Matthew Henry's Complete Commentary on the Whole Bible

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Matthew Henry
Commentary on the Whole Bible (1708)


Ruth

 
  • Chapter 1
  • Chapter 2
  • Chapter 3
  • Chapter 4


  • AN

    EXPOSITION,

    W I T H   P R A C T I C A L   O B S E R V A T I O N S,

    OF THE BOOK OF

    R U T H.


          This short history of the domestic affairs of one particular family fitly follows the book of Judges (the events related here happening in the days of the judges), and fitly goes before the books of Samuel, because in the close it introduces David; yet the Jews, in their Bibles, separate it from both, and make it one of the five Megilloth, or Volumes, which they put together towards the latter end, in this order: Solomon's Song, Ruth, Lamentations, Ecclesiastes, and Esther. It is probable that Samuel was the penman of it. It relates not miracles nor laws, wars nor victories, nor the revolutions of states, but the affliction first and afterwards the comfort of Naomi, the conversion first and afterwards the preferment of Ruth. Many such events have happened, which perhaps we may think as well worthy to be recorded; but these God saw fit to transmit the knowledge of to us; and even common historians think they have liberty to choose their subject. The design of this book is, I. To lead to providence, to show us how conversant it is about our private concerns, and to teach us in them all to have an eye to it, acknowledging God in all our ways and in all events that concern us. See 1 Sam. ii. 7, 8; Ps. cxiii. 7-9. II. To lead to Christ, who descended from Ruth, and part of whose genealogy concludes the book, whence it is fetched into Matt. i. In the conversion of Ruth the Moabitess, and the bringing of her into the pedigree of the Messiah, we have a type of the calling of the Gentiles in due time into the fellowship of Christ Jesus our Lord. The afflictions of Naomi and Ruth we have an account of, ch. i. Instances of their industry and humility, ch. ii. The bringing of them into an alliance with Boaz, ch. iii. And their happy settlement thereby, ch. iv. And let us remember the scene is laid in Bethlehem, the city where our Redeemer was born.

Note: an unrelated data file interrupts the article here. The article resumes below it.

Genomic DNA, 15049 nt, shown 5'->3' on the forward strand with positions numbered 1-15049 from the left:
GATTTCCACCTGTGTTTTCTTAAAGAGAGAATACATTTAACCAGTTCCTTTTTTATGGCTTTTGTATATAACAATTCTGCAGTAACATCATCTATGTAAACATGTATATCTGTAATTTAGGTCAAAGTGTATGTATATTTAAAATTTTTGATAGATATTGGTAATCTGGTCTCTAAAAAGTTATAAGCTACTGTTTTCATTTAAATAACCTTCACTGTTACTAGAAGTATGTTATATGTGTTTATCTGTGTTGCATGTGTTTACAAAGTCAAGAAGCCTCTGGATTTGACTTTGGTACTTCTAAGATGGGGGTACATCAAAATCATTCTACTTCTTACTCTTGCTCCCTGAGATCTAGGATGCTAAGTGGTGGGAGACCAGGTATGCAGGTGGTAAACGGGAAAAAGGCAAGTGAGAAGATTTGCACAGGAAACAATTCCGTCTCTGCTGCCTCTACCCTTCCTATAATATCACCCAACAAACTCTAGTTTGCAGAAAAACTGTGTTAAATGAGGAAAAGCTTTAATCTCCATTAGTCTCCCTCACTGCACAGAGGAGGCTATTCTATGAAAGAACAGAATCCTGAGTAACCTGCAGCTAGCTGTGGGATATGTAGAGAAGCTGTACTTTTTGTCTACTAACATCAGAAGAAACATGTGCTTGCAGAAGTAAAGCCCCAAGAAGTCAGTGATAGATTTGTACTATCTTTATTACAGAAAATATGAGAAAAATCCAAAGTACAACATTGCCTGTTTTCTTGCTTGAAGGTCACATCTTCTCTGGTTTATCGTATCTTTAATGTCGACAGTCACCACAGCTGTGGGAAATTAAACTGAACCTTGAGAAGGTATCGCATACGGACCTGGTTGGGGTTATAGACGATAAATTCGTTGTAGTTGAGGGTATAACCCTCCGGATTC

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    Matthew Henry
    Commentary on the Whole Bible (1708)

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    He was born in an obscure village, the child of a peasant woman. He grew up in still another village where he worked in a carpenter shop until he was thirty. Then for three years he was an itinerant preacher. He never wrote a book. He never held an office. He never had a family or owned a house. He didn't go to college. He never visited a big city. He never traveled more than two hundred miles from the place he was born. He did none of these things that one usually associated with greatness. He had no credentials but himself.

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